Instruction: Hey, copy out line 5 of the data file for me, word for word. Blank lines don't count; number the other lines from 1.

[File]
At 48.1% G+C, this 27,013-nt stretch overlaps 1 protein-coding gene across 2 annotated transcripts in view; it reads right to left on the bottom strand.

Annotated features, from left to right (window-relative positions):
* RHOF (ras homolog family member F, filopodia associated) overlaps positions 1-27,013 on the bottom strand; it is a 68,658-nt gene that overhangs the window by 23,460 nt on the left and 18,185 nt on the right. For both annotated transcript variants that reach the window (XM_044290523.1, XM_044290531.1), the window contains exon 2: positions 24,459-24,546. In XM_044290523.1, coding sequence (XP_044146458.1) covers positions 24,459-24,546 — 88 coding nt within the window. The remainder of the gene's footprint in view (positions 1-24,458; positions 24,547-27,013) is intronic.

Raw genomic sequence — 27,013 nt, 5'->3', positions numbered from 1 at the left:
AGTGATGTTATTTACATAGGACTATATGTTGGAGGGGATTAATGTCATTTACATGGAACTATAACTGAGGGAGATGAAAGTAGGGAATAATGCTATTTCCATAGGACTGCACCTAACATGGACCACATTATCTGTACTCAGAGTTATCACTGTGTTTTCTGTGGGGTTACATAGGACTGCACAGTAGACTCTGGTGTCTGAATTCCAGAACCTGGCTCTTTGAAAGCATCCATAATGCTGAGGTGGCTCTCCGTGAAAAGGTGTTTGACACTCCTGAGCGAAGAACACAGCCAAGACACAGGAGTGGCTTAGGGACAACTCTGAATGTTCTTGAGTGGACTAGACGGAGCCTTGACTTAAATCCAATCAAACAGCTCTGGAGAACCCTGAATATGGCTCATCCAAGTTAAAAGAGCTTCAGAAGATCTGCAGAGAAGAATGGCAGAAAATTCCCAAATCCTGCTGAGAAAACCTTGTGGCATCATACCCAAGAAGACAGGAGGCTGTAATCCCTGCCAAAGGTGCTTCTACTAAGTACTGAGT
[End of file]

AGTGATGTTATTTACATAGGACTATATGTTGGAGGGGATTAATGTCATTTACATGGAACTATAACTGAGGGAGATGAAAGTAGGGAATAATGCTATTTCCATAGGACTGCACCTAACATGGACCACATTATCTGTACTCAGAGTTATCACTGTGTTTTCTGTGGGGTTACATAGGACTGCACAGTAGACTCTGGTGTCTGAATTCCAGAACCTGGCTCTTTGAAAGCATCCATAATGCTGAGGTGGCTCTCCGTGAAAAGGTGTTTGACACTCCTGAGCGAAGAACACAGCCAAGACACAGGAGTGGCTTAGGGACAACTCTGAATGTTCTTGAGTGGACTAGACGGAGCCTTGACTTAAATCCAATCAAACAGCTCTGGAGAACCCTGAATATGGCTCATCCAAGTTAAAAGAGCTTCAGAAGATCTGCAGAGAAGAATGGCAGAAAATTCCCAAATCCTGCTGAGAAAACCTTGTGGCATCATACCCAAGAAGACAGGAGGCTGTAATCCCTGCCAAAGGTGCTTCTACTAAGTACTGAGT